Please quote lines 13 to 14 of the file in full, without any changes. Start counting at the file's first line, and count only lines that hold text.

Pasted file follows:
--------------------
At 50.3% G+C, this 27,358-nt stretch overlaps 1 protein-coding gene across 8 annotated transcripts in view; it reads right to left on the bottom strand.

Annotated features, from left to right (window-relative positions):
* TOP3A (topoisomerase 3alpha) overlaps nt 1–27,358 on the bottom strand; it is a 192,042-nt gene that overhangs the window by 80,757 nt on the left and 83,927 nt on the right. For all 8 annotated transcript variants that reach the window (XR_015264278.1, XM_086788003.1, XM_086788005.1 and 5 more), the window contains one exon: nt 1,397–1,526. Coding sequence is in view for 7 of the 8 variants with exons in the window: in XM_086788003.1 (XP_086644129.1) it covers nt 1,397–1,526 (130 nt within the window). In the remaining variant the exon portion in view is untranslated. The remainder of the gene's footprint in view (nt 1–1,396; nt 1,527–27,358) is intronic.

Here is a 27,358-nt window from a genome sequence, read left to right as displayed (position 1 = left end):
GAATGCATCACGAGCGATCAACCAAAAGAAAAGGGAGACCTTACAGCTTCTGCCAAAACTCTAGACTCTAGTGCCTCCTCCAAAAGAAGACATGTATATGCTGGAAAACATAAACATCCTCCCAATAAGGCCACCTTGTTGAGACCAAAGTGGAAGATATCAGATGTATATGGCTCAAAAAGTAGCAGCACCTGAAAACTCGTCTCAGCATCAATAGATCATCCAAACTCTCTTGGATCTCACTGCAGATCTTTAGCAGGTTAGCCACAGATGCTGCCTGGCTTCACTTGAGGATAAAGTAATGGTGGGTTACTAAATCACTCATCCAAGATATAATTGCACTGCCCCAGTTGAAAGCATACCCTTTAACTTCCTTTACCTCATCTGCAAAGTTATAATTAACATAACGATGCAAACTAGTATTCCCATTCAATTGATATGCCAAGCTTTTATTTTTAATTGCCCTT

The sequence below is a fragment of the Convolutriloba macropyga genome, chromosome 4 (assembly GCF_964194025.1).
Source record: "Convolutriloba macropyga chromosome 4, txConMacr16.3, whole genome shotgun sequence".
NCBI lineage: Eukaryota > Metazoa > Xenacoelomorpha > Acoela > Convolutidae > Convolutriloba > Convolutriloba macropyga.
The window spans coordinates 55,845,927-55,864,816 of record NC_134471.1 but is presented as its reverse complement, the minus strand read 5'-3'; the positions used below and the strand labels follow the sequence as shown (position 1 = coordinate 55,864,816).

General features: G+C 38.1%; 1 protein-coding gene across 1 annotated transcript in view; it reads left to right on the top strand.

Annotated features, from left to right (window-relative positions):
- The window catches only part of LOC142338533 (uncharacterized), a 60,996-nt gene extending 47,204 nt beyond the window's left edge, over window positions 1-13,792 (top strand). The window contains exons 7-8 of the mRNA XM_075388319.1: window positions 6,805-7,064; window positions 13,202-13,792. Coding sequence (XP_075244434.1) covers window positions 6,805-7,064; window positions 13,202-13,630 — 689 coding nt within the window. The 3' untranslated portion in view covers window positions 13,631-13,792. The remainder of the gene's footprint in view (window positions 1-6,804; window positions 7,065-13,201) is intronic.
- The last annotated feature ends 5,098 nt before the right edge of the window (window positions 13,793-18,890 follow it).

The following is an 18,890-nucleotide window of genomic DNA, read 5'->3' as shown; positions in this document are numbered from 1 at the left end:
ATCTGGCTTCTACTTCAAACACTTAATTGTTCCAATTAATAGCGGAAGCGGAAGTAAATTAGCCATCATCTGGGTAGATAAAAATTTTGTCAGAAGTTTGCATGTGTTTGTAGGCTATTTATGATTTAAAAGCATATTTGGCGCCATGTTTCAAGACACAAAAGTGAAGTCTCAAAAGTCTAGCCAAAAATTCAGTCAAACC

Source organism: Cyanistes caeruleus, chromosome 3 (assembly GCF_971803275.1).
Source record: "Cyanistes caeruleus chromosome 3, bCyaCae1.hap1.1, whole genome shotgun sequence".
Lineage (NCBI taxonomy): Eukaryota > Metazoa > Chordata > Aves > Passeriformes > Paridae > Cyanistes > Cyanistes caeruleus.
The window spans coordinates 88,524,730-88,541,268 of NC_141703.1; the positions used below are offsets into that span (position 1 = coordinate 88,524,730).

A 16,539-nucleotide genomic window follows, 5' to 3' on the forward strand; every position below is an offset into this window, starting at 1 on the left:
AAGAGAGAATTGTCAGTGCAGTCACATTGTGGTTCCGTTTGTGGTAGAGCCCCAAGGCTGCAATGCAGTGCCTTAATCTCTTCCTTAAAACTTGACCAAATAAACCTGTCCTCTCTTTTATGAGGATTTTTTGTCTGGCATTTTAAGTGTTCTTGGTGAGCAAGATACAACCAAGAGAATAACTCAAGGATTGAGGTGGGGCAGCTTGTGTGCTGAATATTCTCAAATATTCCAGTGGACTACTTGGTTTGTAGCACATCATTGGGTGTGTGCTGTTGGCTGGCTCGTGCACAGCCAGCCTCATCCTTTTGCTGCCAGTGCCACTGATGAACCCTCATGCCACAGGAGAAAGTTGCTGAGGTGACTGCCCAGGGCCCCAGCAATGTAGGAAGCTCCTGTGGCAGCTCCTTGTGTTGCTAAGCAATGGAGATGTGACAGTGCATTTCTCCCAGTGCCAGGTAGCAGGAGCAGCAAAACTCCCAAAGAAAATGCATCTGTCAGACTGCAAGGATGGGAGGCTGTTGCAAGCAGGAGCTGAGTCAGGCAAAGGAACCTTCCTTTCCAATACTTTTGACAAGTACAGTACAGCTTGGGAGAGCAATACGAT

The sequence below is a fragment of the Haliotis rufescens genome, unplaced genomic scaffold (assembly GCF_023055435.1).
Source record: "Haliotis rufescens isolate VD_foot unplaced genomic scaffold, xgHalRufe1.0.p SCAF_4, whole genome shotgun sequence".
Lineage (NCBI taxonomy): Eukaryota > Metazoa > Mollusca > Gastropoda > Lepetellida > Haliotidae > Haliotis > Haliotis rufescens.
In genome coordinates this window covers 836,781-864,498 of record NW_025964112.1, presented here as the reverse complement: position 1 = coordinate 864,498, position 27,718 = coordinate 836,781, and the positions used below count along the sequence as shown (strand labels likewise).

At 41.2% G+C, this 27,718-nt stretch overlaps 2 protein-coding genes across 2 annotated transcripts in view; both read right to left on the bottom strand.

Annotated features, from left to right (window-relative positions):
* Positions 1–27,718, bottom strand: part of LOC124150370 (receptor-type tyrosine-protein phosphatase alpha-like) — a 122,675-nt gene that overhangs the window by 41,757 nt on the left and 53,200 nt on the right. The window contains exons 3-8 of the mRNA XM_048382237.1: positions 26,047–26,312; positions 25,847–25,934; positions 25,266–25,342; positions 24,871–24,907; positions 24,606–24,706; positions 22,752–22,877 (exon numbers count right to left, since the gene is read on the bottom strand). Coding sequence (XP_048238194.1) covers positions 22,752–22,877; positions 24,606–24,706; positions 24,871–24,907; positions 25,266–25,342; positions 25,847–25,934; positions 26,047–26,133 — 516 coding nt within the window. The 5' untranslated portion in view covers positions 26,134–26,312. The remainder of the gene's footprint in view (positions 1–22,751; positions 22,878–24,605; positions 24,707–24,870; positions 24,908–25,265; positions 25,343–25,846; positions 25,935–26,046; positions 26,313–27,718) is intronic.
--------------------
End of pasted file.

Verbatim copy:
- The last annotated feature ends 5,098 nt before the right edge of the window (window positions 13,793-18,890 follow it).

The following is an 18,890-nucleotide window of genomic DNA, read 5'->3' as shown; positions in this document are numbered from 1 at the left end: